As physical therapists, we care deeply about all aspects of our patients’ health. This includes exercise habits, diet, and alcohol consumption, all of which contribute to one’s overall health in complex and interconnected ways. With this in mind, we wanted to describe a recently published study on the relationship between alcohol intake and long–term risk for death, whose findings have been making headlines and gaining the attention of the public.
You’ve probably heard that consuming small or moderate amounts of alcohol regularly is beneficial for your health and there’s a good reason why. A great deal of research has shown that people classified as “moderate drinkers” have longer life expectancy and are less likely to die from heart disease than those classified as abstainers. But a large amount of recent evidence has suggested that these associations could be due to certain biases that affected the findings of these studies. For example, light and moderate drinkers tend to employ many healthy behaviors, while abstainers tend to have poorer health, and failing to account for these differences can lead to data being misinterpreted.
Researchers perform updated systematic review and meta–analyses
Therefore, a powerful study called a systematic review with meta–analyses was conducted to address these questions and investigate the association between alcohol use and all–cause mortality risk. Researchers were also interested in determining whether any sources of bias affected this relationship.
This study was an update of previous systematic reviews and meta–analyses, which was accomplished by including recent studies published up to July 2021 that investigated the association between alcohol consumption and all–cause mortality. This search led to 107 studies published between 1980 to 2021 being identified, which included data on 4,838,825 patients and 425,564 deaths. Researchers then analyzed data from these studies on all–cause mortality, measures of alcohol consumption, study characteristics, types of misclassification errors, and controlled variables to tease out answers to their questions.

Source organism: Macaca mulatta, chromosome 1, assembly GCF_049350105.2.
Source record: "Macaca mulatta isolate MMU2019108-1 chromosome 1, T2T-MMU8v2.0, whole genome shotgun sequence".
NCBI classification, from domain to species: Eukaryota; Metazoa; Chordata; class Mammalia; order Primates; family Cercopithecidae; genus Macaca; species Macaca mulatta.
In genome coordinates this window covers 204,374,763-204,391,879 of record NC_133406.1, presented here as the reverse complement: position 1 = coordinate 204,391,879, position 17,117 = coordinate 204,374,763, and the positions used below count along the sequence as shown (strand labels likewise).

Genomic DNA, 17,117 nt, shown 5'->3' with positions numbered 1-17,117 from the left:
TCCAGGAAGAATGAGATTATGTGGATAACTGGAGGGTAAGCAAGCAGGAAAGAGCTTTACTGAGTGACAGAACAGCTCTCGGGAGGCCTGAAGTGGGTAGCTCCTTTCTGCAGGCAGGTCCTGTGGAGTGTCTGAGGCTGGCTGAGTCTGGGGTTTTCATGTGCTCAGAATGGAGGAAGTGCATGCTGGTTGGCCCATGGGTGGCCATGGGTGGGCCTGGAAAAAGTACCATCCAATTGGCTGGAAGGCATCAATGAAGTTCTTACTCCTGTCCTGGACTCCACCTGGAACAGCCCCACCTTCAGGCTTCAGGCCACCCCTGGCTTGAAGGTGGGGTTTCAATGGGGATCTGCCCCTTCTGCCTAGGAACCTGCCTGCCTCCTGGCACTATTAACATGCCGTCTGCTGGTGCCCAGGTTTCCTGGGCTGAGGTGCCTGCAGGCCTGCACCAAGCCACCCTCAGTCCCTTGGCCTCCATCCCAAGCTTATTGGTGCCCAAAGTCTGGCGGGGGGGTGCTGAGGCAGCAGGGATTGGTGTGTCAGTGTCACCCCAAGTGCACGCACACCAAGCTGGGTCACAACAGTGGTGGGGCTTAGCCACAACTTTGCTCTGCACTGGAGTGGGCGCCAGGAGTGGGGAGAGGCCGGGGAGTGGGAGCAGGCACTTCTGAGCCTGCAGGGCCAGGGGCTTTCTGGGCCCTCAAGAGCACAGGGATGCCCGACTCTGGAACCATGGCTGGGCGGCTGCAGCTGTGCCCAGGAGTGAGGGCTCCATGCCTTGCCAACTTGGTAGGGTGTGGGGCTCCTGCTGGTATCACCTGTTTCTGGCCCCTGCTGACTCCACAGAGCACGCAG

After adjusting for potential sources of bias, analysis of these 107 studies showed that occasional or moderate drinking was not associated with any significant protective effects from death of any cause. In addition, the risk of death from any cause was increased in those who drank 25 g of alcohol (about 2 drinks) or more per day, and this risk was significantly increased in those who drank 45 g (about 4 drinks) or more daily. Researchers also found that misclassification errors were common, as 86 studies included former drinkers and/or occasional drinkers in the abstainer reference group and only 21 studies were free of these biases. If these misclassification biases were not controlled for, it could have led to a different interpretation of the data, since former drinkers have significantly elevated mortality risk compared with lifetime abstainers. Future studies should therefore focus on minimizing these biases by not including former and occasional drinkers in the reference group and by using younger patients that are more representative of drinkers in the general population.
These findings suggest that despite the long–sustained narrative that consuming small or moderate amounts of alcohol is a healthy behavior, a closer examination of the research instead shows that it does not appear to offer any protective benefits against death from any cause, and that larger amounts of alcohol increase the risk of death. Therefore, we recommend that you consider this information when determining whether you should drink alcohol and how much to consume, but we also acknowledge that alcohol can alleviate stress for some individuals—something that this study did not investigate.